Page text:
US v. Michael Nichols
UNPUBLISHED UNITED STATES COURT OF APPEALS FOR THE FOURTH CIRCUIT
UNITED STATES OF AMERICA, Plaintiff - Appellee, v. MICHAEL KEITH NICHOLS, Defendant - Appellant.
Appeal from the United States District Court for the Middle District of North Carolina, at Greensboro. James A. Beaty, Jr., Chief District Judge. (1:08-cr-00232-JAB-1)
November 5, 2009
January 4, 2010
Before MOTZ, KING, and AGEE, Circuit Judges.
Affirmed by unpublished per curiam opinion.
John D. Bryson, WYATT EARLY HARRIS & WHEELER, LLP, High Point, North Carolina, for Appellant. Anna Mills Wagoner, United States Attorney, Terry M. Meinecke, Assistant United States Attorney, Greensboro, North Carolina, for Appellee.
Unpublished opinions are not binding precedent in this circuit.
PER CURIAM: Michael Keith Nichols pled guilty to unlawful
possession of a firearm by a convicted felon in violation of 18 U.S.C. § 922(g)(1) (2006), and was sentenced to a term of thirty months imprisonment. He appeals his sentence, alleging that the
district court erred in failing to make a reduction under U.S. Sentencing Guidelines Manual § 2K2.1(b)(2) (2008), for firearms possessed solely for lawful sporting purposes or collection, and failed to consider properly the 18 U.S.C. § 3553(a) (2006)
factors in imposing sentence.
We review a sentence for reasonableness under an abuse of discretion standard. ___, 128 S. Ct. of of a 586, both Gall v. United States, 552 U.S. 38, 597 the (2007). This review and at requires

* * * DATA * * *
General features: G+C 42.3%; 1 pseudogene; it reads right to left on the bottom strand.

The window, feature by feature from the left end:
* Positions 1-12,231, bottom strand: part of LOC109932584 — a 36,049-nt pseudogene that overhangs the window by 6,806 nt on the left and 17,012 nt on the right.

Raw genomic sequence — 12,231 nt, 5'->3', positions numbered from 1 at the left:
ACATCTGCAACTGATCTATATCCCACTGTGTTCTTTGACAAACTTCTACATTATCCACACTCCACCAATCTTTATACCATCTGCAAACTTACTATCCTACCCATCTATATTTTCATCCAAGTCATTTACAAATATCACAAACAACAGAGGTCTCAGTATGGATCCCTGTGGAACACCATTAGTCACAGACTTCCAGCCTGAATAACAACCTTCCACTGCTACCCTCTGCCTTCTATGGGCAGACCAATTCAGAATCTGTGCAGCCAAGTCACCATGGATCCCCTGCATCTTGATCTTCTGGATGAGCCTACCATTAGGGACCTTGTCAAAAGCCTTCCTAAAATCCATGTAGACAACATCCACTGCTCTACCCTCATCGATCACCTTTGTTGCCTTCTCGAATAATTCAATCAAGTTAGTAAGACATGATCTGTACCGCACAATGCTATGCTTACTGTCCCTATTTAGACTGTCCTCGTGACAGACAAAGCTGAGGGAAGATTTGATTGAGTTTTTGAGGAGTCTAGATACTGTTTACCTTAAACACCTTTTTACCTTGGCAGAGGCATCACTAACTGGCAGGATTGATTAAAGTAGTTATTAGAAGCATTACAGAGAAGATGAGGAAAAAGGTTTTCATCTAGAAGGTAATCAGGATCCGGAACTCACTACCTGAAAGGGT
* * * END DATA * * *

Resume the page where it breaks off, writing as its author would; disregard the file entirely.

procedural 128 S. Ct.
substantive 597. After
determining whether the district court properly calculated the defendant's whether analyzed the advisory district guideline court range, we the by must then consider factors, and
§ 3553(a) the
sufficiently explained the selected sentence.
Gall, 128 S. Ct.
at 596-97; United States v. Carter, 564 F.3d 325, 330 (4th Cir. 2009). Finally, we review the substantive reasonableness of the "taking into account the totality of the
circumstances[.]" (4th Cir. 2007).
United States v. Pauley, 511 F.3d 468, 473
Nichols first contests the district court's decision that the exception in § 2K2.1(b)(2) for lawful sporting purposes or collection did not apply. Subsection (b)(2) provides that,
"[i]f the defendant . . . possessed all ammunition and firearms solely for lawful sporting purposes or collection, and did not unlawfully discharge or otherwise unlawfully use such firearms or ammunition," the offense level should be reduced to 6. commentary to § 2K2.1 states that the The
circumstances" relevant to the determination include "the number and type of firearms, the amount and type of ammunition, the location and circumstances of possession and actual use, the nature of the defendant's criminal history (e.g., prior
convictions for offenses involving firearms), and the extent to which possession was restricted by local law." cmt. n.6. USSG § 2K2.1
Nichols contends that the district court erred by the term "solely." The district court's
interpretation of a guideline term is a legal issue reviewed de novo. 2000). Nichols argues that the district court overemphasized the term "solely" by holding that his non-sporting use of one firearm disqualified him from 3 receiving the reduction. He United States v. Souther, 221 F.3d 626, 628 (4th Cir.